Pena sits with Cueto pitching

Brayan Pena has caught most of Johnny Cueto’s starts this season but not his last two, including Tuesday vs. the Brewers. Pena was also not at first base and out of the starting lineup altogether for the fourth time in five games.

Once again on Tuesday, Todd Frazier played first base while Kristopher Negron played third base.

Brayan’s had a terrific year for us; he’s done way more than we ever expected as far as playing first,” Reds manager Bryan Price said. “He’s played a lot, he’s played more than he ever has played at this level. I may periodically play him at first and pinch hit and stuff like that, but I’m giving some other guys a chance to play right now.”

Although the backup catcher, Pena started 43 games at first base this season — a gigantic leap considering he played only parts of four games there his entire career. While he wouldn’t be considered a Gold Glove talent in the field, he really has done a nice job filling in for Joey Votto. He made just one error and has also turned in a more than a few nice defensive stops this season.

Here is one of his finer stops:


That clip is one of my favorite plays of all time! And Pena gets up laughing – he doesn’t believe it either!

Unfortunately Pena cant hit just everyone else not named Frazier or Mesoraco. If it were my team those would be the only two everday starters that i would be guaranteeing an opening day slot for. Worst offensive hitting team of alltime for the Reds. Statistically we have the worst hitting outfield in all of baseball. The worst hitting everday player in cozart, our leadoff hitter is ranked next to last in Obp for the one hole, and we dont have a cleanup hitter. Need I say more?

With Pena and Devin at least the catching position is covered pretty well. Glad Walt picked up Pena.

I agree . Pena was a great addition. I would just like for Price to not sit Mesoraco every fifth day . Maybe next year .

snippet from
Paul Daugherty
Reds, 2013. . . Votto plays 162, Bruce 160, DDBP 151. Three starters throw 200-plus innings. Four make at least 31 starts. Six of the Everyday Eight play in at least 150 games. I’d say that qualifies as extraordinarily healthy.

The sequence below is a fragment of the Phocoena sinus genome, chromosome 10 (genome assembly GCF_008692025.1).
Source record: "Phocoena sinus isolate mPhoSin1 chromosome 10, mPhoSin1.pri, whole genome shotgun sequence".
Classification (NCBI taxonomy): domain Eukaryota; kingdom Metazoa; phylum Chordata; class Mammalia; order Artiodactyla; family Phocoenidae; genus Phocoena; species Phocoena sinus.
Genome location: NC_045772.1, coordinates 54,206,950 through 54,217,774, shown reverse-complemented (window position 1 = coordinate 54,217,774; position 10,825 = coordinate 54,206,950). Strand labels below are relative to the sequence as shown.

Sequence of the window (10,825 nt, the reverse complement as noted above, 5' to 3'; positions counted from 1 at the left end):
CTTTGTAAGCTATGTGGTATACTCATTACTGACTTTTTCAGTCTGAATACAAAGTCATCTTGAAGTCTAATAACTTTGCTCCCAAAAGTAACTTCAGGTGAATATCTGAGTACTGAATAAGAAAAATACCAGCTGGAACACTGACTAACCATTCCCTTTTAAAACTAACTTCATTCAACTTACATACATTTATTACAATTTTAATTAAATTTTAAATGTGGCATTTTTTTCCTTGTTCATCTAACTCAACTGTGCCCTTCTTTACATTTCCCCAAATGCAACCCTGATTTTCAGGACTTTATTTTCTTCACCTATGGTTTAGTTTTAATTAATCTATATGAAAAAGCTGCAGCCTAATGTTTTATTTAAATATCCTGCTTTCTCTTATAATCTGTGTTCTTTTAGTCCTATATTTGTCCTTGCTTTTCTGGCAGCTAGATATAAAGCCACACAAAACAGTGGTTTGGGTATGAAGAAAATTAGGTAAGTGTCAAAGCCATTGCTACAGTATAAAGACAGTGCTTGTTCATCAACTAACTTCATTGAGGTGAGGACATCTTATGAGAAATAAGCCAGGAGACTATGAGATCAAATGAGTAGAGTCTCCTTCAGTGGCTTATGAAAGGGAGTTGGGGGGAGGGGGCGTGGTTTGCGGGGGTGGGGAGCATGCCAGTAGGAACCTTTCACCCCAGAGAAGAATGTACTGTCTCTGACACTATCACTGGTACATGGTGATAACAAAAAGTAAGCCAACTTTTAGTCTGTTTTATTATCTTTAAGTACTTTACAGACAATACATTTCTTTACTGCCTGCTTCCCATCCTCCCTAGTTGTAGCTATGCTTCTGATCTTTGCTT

Reds lose wild card game in Pittsburgh.
The point, then, is this:
If you are among the Aberration Crowd, you would suggest that the same core players who failed to win a division series when healthy one, two, three, four, five years ago will magically make like Ponce de Leon next year. Not only will they all be hale and hearty, but they will reprise the seasons they had when they were younger. And history suggests, that still won’t be good enough.
I don’t need a data pile the size of the Manhattan phone book to tell me that aging players don’t perform as well as younger players. The goal here is to be better than St. Louis. That’s it. Will the old core be good enough to do that? History says no. I don’t care how many numbers you throw at me. Baseball rosters are organic and dynamic. They don’t require occasional re-tooling. They demand it. Unless you enjoy living the popular definition of insanity.
There is also the issue of the clubhouse mix. I’m sorry there is no metric available to measure that. But it’s important. To bring back the old gang one more time – the gang that could not get it done – would be to suggest that coming up just short is OK around here. The Reds of Votto, Bruce, DDBP, Cueto, Chappy etc. have had nice years. Their teams have been highly competitive lately, this year (and 2011) notwithstanding.
They haven’t won enough. At least not enough to satisfy local expectations. Why on earth would anyone believe they’ll suddenly change that? Where is the history to support it?
If you want to continue to dwell in the land of numbers, have at it. Make yourself a helluva fantasy team. If you’d like to join the rest of us here in reality, even better. The Reds will not catch St. Louis next year if they do not make significant changes, to the roster and, by extension, to the clubhouse atmosphere.
And for those of you who think my opinions are issued in a vacuum, let me assure you I spend hours on the telephone and in the clubhouse. Do you? I’d love to hear about your resources, you know, beyond a laptop and a television.

Thanks Neb, missed this one. Not much to add.

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